The Water Can Kill You

This post is submitted to Sunday Photo Fiction.

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Photo Credit: Susan Spaulding

It was four years ago this month that the horror began. She began to smell a foul odor when she turned the water on in her dirty apartment on Flint’s east side. Her two small children began to show red rashes on their faces.

In September city officials warned her to begin boiling water before using it. E-coli and coliform bacteria were found in the city’s water supply. Those were new words to Rhonda. They soon became part of her daily vocabulary.

In October, the city’s largest employer, General Motors, stopped using Flint’s water because it corroded engine parts. At times Rhonda thought the state was more concerned about GM’s water than they were for the residents of the city.

By January 2015, residents were being told that the water contained high levels of byproducts from water-disinfectant chemicals—chemicals known to cause kidney, liver and nervous system damage.

Today Rhonda sometimes waits for four hours to get two free cases of water at a time. But mostly she buys water — five cases on Monday, five more cases on Thursday — so she and her kids can cook and bathe and brush their teeth like any other ­American family.

 

The Death of a Gatherer

This post is submitted to Sunday Photo Fiction. The challenge is to write a story using 200 words or less based on the picture prompt.

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Photo Credit: Joy Pixley

He had visited the Kubo-yan many times. Every visit produced excellent results. Back then Gatherers were considered to be dreams of deranged minds .

A sudden noise shattered his daydreaming. A hunting bird took flight. They rarely appeared here, preferring the dry desert where lizards were the prey that wetted their appetite. The locals considered it bad luck to see them outside of the rainy season.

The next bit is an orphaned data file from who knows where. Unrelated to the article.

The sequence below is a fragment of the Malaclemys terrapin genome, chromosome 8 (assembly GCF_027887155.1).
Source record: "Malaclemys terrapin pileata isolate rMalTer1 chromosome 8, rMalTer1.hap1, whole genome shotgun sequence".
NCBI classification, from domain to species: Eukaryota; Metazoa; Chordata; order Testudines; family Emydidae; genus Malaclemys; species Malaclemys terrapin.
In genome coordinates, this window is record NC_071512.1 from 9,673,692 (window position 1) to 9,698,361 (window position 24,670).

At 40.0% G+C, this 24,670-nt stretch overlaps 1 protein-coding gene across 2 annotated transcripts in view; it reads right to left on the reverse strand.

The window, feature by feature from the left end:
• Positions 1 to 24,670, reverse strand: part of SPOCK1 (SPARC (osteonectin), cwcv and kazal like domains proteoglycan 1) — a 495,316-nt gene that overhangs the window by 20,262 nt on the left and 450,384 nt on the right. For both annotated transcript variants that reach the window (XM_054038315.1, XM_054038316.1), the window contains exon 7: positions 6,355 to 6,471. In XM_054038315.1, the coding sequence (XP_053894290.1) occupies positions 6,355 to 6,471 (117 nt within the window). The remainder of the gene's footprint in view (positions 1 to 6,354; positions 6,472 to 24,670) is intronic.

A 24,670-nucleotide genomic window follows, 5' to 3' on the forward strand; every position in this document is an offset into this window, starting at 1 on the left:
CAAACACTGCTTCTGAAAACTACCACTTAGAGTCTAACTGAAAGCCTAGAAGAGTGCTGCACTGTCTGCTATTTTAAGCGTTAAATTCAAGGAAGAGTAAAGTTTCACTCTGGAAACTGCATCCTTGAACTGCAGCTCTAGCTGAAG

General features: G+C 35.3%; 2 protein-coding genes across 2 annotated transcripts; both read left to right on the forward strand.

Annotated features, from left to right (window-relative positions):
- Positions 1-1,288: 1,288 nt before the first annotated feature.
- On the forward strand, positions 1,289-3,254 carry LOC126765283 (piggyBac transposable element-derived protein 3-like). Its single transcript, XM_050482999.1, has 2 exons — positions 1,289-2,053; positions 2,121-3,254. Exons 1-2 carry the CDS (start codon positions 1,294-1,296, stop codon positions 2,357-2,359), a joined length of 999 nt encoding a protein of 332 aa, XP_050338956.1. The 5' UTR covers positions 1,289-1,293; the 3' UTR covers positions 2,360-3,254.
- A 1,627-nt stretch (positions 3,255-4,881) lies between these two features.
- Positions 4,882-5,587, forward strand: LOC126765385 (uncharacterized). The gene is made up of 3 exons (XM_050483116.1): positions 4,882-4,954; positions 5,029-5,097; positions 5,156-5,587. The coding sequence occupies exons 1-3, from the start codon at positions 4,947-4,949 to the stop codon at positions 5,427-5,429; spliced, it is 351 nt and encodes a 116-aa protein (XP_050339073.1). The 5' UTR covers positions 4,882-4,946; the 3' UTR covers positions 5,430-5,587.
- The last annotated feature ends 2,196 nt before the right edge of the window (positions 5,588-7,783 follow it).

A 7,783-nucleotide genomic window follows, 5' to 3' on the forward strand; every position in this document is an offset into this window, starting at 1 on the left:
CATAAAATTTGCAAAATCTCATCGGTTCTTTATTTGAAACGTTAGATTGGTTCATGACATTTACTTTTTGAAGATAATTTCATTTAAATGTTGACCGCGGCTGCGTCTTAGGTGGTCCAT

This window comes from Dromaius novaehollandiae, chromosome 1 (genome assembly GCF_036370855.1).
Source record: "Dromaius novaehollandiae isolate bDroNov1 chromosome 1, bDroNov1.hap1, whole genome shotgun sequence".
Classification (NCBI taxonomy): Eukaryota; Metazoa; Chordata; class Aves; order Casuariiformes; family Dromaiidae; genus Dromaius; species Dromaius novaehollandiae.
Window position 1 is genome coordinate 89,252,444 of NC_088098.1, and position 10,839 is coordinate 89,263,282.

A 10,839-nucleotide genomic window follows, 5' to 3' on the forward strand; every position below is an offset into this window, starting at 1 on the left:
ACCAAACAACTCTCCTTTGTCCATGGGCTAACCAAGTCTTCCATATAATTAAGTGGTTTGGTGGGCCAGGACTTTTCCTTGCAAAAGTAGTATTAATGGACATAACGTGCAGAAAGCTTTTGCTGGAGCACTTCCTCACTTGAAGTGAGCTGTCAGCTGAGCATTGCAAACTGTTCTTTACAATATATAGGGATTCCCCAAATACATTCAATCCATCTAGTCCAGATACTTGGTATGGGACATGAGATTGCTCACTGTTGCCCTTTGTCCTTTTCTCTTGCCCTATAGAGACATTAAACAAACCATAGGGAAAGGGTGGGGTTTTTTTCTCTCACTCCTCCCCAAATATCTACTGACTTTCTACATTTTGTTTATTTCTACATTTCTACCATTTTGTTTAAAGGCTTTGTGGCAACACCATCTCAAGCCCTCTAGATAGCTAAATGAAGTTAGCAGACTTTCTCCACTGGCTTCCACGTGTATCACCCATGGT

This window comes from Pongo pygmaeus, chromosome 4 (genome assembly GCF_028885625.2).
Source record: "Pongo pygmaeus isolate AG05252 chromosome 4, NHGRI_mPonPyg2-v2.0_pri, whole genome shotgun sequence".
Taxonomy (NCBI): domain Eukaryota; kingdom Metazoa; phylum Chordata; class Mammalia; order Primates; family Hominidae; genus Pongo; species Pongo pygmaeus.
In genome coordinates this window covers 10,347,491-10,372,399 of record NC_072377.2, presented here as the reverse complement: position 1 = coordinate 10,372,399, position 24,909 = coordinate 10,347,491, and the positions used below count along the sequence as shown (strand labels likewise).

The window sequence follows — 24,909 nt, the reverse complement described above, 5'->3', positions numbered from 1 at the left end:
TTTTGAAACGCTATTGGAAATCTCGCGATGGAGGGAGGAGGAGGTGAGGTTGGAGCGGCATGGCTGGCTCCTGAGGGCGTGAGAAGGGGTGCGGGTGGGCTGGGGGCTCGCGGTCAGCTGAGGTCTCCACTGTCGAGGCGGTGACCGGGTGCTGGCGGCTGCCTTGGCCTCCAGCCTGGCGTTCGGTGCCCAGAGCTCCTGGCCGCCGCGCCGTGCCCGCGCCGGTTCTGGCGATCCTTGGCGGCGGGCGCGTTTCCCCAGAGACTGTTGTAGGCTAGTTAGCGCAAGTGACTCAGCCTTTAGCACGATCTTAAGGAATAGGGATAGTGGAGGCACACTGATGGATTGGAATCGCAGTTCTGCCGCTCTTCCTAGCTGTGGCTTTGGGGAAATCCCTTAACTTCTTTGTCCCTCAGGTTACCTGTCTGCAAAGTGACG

He slipped into the compound without anyone noticing. He would wait here until well after dark.

Nothing could distract him now. The object of his mission lay straight ahead. A Dreamer who’s life was about to be over. The Gatherer would make it a painless death. He settled in a crouch on his hands and toes and peered at his victim. The slight smell of perfume reached his nose. She slept alone.

Too late he heard the sound of padded feet against the stone. He felt something cold and sharp strike his shoulder. He glanced down and saw his left arm on the shiny tile. His intended victim turned and smiled. The smile of the devil was the last thing he saw in this life.

The Cruelest Month. 29 Bells.

This post is submitted to Sunday Photo Fiction.

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Photo Credit Susan Spaulding

“This ship was made to withstand this type of weather!” Captain McSorley exclaimed. He based his belief because the ship had made over forty voyages in its seventeen years of service taking ore pellets from Superior Wisconsin to the steel mills near Detroit.

First mate Pulcer wasn’t so sure. He had a bad feeling when they left the port at Superior Wisconsin. Leaving this late he knew they could encounter some bad weather. Some of the other 27 crew members shared his belief.

Two days out his nightmare was beginning  to become a reality.

Dawn came and the ship’s cook said “Boy’s it’s too bad out there to feed you mates. Captain reports winds of 35-50 knots and waves 3 meters high.”

Pulcer decided to join the Captain on the bridge. He knew that the captain had chosen the route that took advantage of the protection offered by the lake’s north shore in order to avoid the worst effects of the storm.

“Reduce speed,” said the captain.

“Do respect sir, but with full speed we can reach the safety of Whitefish Bay.”

“Negative First Mate, reduce speed.”

Every year a bell tools 29 times at the Mariners’ Church of Detroit.

 

 

 

 

What in The Hell Were We Thinking

This post is submitted to Sunday Photo Fiction Challenge.

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© Eric Wicklund

He did the math in his head. It was just over 60 years ago that he carrier her over the threshold in an overpriced semi-clean motel in San Mateo, California.